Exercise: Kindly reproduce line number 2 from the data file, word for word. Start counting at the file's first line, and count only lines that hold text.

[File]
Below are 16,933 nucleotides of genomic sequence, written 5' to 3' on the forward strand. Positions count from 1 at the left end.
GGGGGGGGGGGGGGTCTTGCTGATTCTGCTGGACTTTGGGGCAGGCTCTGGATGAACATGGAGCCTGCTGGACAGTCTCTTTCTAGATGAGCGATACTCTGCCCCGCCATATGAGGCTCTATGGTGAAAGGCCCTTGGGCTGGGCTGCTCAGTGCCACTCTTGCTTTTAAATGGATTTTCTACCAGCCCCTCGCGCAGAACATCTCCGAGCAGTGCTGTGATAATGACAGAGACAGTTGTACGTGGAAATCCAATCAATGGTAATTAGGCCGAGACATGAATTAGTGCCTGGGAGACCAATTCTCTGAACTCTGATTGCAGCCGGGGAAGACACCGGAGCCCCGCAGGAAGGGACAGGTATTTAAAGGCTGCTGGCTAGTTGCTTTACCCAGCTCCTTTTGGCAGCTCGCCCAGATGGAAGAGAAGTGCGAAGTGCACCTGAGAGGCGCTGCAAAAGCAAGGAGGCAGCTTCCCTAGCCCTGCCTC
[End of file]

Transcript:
GGGGGGGGGGGGGGTCTTGCTGATTCTGCTGGACTTTGGGGCAGGCTCTGGATGAACATGGAGCCTGCTGGACAGTCTCTTTCTAGATGAGCGATACTCTGCCCCGCCATATGAGGCTCTATGGTGAAAGGCCCTTGGGCTGGGCTGCTCAGTGCCACTCTTGCTTTTAAATGGATTTTCTACCAGCCCCTCGCGCAGAACATCTCCGAGCAGTGCTGTGATAATGACAGAGACAGTTGTACGTGGAAATCCAATCAATGGTAATTAGGCCGAGACATGAATTAGTGCCTGGGAGACCAATTCTCTGAACTCTGATTGCAGCCGGGGAAGACACCGGAGCCCCGCAGGAAGGGACAGGTATTTAAAGGCTGCTGGCTAGTTGCTTTACCCAGCTCCTTTTGGCAGCTCGCCCAGATGGAAGAGAAGTGCGAAGTGCACCTGAGAGGCGCTGCAAAAGCAAGGAGGCAGCTTCCCTAGCCCTGCCTC